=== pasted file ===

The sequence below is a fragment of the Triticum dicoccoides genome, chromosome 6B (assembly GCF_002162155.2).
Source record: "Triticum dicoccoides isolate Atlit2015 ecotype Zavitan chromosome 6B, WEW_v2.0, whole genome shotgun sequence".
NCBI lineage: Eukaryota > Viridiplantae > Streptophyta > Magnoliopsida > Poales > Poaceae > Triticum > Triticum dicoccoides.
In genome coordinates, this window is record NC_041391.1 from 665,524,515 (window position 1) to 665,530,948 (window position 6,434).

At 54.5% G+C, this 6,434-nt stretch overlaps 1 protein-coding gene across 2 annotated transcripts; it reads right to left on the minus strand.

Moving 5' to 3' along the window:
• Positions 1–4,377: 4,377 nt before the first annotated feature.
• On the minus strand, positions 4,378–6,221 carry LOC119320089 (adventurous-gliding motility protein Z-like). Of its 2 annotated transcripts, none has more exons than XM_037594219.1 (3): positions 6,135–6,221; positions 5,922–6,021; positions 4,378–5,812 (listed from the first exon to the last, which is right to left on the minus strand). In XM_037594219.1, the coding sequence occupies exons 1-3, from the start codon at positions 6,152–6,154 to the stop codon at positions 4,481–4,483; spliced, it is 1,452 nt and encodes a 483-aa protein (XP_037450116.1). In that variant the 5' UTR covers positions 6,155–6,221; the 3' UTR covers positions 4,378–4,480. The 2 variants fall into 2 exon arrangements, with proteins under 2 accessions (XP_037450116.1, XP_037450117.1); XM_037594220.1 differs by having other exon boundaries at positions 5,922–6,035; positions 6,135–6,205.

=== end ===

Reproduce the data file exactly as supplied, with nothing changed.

The sequence below is a fragment of the Triticum dicoccoides genome, chromosome 6B (assembly GCF_002162155.2).
Source record: "Triticum dicoccoides isolate Atlit2015 ecotype Zavitan chromosome 6B, WEW_v2.0, whole genome shotgun sequence".
NCBI lineage: Eukaryota > Viridiplantae > Streptophyta > Magnoliopsida > Poales > Poaceae > Triticum > Triticum dicoccoides.
In genome coordinates, this window is record NC_041391.1 from 665,524,515 (window position 1) to 665,530,948 (window position 6,434).

At 54.5% G+C, this 6,434-nt stretch overlaps 1 protein-coding gene across 2 annotated transcripts; it reads right to left on the minus strand.

Moving 5' to 3' along the window:
• Positions 1–4,377: 4,377 nt before the first annotated feature.
• On the minus strand, positions 4,378–6,221 carry LOC119320089 (adventurous-gliding motility protein Z-like). Of its 2 annotated transcripts, none has more exons than XM_037594219.1 (3): positions 6,135–6,221; positions 5,922–6,021; positions 4,378–5,812 (listed from the first exon to the last, which is right to left on the minus strand). In XM_037594219.1, the coding sequence occupies exons 1-3, from the start codon at positions 6,152–6,154 to the stop codon at positions 4,481–4,483; spliced, it is 1,452 nt and encodes a 483-aa protein (XP_037450116.1). In that variant the 5' UTR covers positions 6,155–6,221; the 3' UTR covers positions 4,378–4,480. The 2 variants fall into 2 exon arrangements, with proteins under 2 accessions (XP_037450116.1, XP_037450117.1); XM_037594220.1 differs by having other exon boundaries at positions 5,922–6,035; positions 6,135–6,205.